In one of our previous articles, we addressed the iconic Winchester Model 1866. Now it is time to take a look at what happened to the gun through time. On this page, we will share some interesting stories and go into some detail about each different model, so you get an idea of how the unique Winchester 1866 evolved to be one of Teddy Roosevelt’s favorites and became a preferred gun for many others across the globe.
About the Gun that Theodore Roosevelt Praised
After nearly a decade of producing the iconic Yellow Boy, the Winchester factory released a new model — the 1873 Lever Action Rifle. Just like the Yellow Boy, the response from the American military was cool, while many foreign governments found the rapid-fire capability of Winchester firearms very attractive.
The model from 1873 was known as the “Gun That Won The West” and over 700,000 were produced. Made in Connecticut, the upgraded version of the Yellow Boy made it possible for marksmen to reload a bullet just by cocking a lever.
But what distinguishes this model from its predecessor? This is the first Winchester firearm that used a centerfire cartridge instead of rimfire and had a standard iron frame with a removable side plate. Available in various configurations, the gun quickly became very popular. Plenty of iconic historical figures owned Model 1873. Billy the Kid posed with it for his only known photograph, and Buffalo Bill had a gold-plated one engraved.
The American public was stunned in July of 1876 by the defeat of the US Army officer Geoge Armstrong Custer at the Little Big Horn River, Montana. Almost 270 troops were lost in the battle, and many scholars agree that is all due to the lack of adequate firepower. The Indian’s Winchester firearms over the soldier’s antiquated single-shot rifles were a decisive factor.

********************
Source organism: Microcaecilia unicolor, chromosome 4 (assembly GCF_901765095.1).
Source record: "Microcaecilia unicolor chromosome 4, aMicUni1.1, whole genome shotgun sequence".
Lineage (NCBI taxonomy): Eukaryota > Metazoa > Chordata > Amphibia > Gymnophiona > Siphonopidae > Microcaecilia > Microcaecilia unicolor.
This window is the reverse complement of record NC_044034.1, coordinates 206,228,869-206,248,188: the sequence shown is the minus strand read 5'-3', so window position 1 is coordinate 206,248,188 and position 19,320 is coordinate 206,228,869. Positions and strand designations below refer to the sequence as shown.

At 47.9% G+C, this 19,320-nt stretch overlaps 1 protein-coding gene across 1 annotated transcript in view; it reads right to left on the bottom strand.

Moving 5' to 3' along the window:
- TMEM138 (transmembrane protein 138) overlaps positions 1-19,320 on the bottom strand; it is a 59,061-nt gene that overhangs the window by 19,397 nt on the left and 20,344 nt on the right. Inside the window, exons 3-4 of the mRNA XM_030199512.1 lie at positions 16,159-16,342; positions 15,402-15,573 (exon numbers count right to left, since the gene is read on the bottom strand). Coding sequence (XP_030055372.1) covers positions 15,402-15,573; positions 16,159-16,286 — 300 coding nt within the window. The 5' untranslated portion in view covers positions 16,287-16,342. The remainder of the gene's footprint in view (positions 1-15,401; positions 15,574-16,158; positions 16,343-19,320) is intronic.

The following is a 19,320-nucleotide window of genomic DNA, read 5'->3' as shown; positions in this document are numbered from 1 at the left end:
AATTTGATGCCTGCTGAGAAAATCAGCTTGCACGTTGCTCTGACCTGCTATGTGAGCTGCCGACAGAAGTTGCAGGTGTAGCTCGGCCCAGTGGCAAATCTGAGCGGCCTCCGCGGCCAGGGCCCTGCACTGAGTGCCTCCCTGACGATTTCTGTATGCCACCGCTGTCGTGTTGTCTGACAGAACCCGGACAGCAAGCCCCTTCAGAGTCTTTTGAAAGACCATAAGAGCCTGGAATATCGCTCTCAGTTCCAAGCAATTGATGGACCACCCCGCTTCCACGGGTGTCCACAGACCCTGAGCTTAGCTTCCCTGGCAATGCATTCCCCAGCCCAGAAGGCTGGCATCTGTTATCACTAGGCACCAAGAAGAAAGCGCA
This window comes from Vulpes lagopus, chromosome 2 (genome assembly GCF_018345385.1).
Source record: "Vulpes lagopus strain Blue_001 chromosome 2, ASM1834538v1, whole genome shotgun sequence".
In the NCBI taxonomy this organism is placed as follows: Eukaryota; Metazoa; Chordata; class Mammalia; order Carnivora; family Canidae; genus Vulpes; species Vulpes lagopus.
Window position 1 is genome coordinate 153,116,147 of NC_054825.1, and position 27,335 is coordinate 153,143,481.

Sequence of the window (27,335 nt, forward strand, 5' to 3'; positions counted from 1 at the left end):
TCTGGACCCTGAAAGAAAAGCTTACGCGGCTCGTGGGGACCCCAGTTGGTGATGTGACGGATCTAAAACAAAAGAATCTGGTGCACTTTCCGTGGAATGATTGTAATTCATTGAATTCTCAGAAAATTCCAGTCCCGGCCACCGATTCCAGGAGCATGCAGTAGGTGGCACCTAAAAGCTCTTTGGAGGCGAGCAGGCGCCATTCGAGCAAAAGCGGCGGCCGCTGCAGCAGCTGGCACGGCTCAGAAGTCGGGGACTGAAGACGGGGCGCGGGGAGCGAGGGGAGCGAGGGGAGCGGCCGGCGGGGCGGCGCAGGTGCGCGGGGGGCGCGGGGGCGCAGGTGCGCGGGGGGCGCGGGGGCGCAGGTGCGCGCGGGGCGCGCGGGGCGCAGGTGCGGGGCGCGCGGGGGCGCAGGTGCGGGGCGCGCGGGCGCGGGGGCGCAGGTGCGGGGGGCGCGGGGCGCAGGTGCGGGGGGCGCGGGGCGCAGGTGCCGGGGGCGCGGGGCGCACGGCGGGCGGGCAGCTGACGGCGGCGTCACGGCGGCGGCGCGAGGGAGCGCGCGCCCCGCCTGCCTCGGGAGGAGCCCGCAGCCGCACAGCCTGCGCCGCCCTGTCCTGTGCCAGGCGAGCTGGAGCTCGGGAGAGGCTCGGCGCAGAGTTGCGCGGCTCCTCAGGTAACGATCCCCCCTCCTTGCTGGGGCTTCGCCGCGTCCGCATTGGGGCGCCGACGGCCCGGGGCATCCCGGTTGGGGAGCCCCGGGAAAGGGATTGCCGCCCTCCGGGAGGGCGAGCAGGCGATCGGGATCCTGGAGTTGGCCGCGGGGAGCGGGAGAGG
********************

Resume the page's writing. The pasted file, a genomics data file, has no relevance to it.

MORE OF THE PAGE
In 1876, the Winchester purchased a patented rifle design from Benjamin B. Hotchkiss and produced a number of rifles. This particular model did not see extensive service in the US military, but many famous figures, including Theodore Roosevelt, the future president himself, loved that gun. He praised this model, calling it’s the best weapon I ever had, and now I use it almost exclusively” He made a custom order in 1881, and it was for a pair of 1876.
Three years later, he ordered another one – a .44-75 caliber rifle. He liked having his photograph taken with this gun. You can also see the model in the movie “Tom Horn” starring Steve McQueen.
But what distinguishes this new model from the one produced 3-years earlier? It is essentially a bigger version of Model 1873, and it has a larger and stronger receiver to fire rifle cartridges, making it incompatible with the ammo used for revolvers. It was a small sacrifice to make in order to gain the significantly larger punch than that offered by rifle caliber cartridges.